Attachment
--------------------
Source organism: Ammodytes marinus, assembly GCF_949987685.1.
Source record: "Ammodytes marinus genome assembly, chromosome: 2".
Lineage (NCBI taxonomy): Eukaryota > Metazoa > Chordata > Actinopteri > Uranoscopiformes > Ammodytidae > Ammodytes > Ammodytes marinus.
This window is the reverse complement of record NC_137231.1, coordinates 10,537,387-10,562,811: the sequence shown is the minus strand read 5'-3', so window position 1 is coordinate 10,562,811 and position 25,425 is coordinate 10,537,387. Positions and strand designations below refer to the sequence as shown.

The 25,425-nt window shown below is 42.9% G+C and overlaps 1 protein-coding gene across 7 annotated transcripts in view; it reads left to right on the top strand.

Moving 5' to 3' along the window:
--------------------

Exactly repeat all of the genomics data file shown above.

Source organism: Ammodytes marinus, assembly GCF_949987685.1.
Source record: "Ammodytes marinus genome assembly, chromosome: 2".
Lineage (NCBI taxonomy): Eukaryota > Metazoa > Chordata > Actinopteri > Uranoscopiformes > Ammodytidae > Ammodytes > Ammodytes marinus.
This window is the reverse complement of record NC_137231.1, coordinates 10,537,387-10,562,811: the sequence shown is the minus strand read 5'-3', so window position 1 is coordinate 10,562,811 and position 25,425 is coordinate 10,537,387. Positions and strand designations below refer to the sequence as shown.

The 25,425-nt window shown below is 42.9% G+C and overlaps 1 protein-coding gene across 7 annotated transcripts in view; it reads left to right on the top strand.

Moving 5' to 3' along the window: